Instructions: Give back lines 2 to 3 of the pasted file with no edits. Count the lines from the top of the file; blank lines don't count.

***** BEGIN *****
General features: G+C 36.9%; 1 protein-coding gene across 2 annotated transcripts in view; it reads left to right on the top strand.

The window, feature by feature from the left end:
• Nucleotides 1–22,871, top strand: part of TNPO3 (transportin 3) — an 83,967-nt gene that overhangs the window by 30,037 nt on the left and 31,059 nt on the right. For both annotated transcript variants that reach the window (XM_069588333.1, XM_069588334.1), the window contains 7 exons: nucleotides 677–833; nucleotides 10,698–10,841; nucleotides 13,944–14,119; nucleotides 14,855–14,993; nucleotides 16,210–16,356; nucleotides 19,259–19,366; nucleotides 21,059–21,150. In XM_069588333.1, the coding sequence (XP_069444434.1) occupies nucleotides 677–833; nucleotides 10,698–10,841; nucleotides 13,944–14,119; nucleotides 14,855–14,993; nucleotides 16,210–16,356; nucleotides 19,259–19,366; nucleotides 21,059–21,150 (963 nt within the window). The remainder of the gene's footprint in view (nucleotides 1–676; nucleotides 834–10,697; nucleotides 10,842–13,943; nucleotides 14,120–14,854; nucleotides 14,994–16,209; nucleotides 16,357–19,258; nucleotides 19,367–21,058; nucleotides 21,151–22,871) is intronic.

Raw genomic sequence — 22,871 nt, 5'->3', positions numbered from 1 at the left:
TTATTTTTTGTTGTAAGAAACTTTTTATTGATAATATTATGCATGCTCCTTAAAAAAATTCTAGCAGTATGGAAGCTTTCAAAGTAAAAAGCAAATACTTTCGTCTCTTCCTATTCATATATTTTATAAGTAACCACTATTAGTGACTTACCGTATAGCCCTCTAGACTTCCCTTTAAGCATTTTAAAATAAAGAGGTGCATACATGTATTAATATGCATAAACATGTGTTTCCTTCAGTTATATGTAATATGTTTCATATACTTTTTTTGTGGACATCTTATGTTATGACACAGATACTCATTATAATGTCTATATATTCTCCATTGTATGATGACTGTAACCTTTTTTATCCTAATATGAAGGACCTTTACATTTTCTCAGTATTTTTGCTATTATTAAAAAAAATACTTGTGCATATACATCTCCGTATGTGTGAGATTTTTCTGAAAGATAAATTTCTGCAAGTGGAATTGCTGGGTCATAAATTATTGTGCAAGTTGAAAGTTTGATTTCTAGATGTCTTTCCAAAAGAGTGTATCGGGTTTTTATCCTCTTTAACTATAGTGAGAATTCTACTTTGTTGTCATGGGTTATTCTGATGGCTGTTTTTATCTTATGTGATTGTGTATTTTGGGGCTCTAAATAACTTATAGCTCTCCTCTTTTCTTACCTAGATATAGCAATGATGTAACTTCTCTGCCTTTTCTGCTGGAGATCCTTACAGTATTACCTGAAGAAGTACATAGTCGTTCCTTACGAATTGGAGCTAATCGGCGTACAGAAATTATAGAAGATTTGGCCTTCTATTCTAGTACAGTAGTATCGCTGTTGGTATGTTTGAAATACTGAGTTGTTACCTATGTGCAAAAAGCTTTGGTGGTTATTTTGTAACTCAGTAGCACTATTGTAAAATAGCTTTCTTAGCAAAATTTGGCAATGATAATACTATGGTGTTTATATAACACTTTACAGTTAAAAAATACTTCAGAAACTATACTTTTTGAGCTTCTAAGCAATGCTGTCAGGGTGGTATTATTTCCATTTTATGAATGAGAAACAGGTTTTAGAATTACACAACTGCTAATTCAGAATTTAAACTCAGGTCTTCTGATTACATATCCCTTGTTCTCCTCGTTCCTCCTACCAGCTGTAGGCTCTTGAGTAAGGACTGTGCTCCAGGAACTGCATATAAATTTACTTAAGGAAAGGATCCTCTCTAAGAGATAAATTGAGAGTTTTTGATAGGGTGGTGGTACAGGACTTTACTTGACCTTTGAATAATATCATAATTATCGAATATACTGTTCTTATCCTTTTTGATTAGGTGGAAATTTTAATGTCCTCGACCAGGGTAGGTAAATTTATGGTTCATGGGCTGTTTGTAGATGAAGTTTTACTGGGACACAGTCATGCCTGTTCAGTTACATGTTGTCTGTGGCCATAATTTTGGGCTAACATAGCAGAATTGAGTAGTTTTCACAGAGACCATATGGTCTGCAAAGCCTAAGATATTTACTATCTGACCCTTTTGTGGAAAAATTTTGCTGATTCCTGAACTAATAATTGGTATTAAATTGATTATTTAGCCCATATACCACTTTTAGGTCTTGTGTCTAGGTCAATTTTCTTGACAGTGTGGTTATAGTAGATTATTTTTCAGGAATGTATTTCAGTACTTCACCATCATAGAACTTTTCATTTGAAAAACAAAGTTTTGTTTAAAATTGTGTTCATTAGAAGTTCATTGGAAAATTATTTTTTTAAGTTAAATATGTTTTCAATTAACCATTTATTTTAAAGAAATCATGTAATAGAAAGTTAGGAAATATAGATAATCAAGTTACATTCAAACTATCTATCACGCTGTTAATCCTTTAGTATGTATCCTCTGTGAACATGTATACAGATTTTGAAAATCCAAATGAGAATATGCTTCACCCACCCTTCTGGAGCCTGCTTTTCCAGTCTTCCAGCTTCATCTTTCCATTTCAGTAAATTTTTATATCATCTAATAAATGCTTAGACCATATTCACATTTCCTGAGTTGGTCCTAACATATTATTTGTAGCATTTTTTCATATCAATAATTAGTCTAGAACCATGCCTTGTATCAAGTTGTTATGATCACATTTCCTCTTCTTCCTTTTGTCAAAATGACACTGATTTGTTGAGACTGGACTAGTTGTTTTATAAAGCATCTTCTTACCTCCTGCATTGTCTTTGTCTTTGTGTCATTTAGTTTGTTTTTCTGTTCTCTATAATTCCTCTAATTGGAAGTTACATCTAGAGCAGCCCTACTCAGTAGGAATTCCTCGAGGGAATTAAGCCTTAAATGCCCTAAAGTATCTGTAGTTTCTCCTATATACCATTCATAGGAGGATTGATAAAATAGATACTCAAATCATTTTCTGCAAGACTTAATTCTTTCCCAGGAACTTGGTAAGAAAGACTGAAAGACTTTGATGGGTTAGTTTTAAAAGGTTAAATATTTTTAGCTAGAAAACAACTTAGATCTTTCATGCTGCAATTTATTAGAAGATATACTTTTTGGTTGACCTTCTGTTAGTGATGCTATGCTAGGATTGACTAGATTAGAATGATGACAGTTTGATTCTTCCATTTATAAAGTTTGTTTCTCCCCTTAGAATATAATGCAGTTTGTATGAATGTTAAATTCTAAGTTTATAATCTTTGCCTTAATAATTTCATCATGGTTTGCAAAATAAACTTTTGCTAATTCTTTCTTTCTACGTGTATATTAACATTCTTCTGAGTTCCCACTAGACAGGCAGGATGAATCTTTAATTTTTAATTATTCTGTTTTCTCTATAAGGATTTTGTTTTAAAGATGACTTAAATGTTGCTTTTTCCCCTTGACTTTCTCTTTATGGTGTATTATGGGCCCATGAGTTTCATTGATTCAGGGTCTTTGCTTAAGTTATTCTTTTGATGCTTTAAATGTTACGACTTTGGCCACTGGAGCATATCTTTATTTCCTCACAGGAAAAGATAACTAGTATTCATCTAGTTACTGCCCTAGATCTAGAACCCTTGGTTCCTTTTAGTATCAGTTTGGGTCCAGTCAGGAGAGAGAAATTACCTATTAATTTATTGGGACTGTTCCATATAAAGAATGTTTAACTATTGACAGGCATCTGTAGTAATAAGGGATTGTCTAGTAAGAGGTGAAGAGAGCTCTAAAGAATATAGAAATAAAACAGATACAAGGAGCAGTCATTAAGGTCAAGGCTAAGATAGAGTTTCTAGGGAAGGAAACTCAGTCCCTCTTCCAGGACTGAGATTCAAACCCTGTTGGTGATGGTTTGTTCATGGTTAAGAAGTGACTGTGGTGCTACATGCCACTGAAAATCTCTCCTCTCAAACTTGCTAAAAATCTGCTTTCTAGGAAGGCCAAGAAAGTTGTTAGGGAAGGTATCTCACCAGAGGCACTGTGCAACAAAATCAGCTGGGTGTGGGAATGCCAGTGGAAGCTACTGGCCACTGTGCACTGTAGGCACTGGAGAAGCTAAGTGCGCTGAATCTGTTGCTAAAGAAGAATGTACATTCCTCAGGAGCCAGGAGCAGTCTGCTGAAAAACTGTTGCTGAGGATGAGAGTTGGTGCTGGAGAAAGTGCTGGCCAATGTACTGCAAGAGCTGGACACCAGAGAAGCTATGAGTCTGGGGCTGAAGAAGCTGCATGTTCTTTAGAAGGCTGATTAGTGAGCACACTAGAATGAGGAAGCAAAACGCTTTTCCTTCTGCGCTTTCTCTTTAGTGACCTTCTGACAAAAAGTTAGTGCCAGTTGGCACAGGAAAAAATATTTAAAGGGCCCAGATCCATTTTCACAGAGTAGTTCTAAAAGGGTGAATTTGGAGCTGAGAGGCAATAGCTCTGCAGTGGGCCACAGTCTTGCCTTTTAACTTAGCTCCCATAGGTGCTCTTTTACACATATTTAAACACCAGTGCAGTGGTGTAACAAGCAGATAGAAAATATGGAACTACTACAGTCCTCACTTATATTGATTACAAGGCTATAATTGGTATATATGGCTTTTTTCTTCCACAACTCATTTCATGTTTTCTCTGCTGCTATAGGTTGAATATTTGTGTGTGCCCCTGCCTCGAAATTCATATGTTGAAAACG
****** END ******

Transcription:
The window, feature by feature from the left end:
• Nucleotides 1–22,871, top strand: part of TNPO3 (transportin 3) — an 83,967-nt gene that overhangs the window by 30,037 nt on the left and 31,059 nt on the right. For both annotated transcript variants that reach the window (XM_069588333.1, XM_069588334.1), the window contains 7 exons: nucleotides 677–833; nucleotides 10,698–10,841; nucleotides 13,944–14,119; nucleotides 14,855–14,993; nucleotides 16,210–16,356; nucleotides 19,259–19,366; nucleotides 21,059–21,150. In XM_069588333.1, the coding sequence (XP_069444434.1) occupies nucleotides 677–833; nucleotides 10,698–10,841; nucleotides 13,944–14,119; nucleotides 14,855–14,993; nucleotides 16,210–16,356; nucleotides 19,259–19,366; nucleotides 21,059–21,150 (963 nt within the window). The remainder of the gene's footprint in view (nucleotides 1–676; nucleotides 834–10,697; nucleotides 10,842–13,943; nucleotides 14,120–14,854; nucleotides 14,994–16,209; nucleotides 16,357–19,258; nucleotides 19,367–21,058; nucleotides 21,151–22,871) is intronic.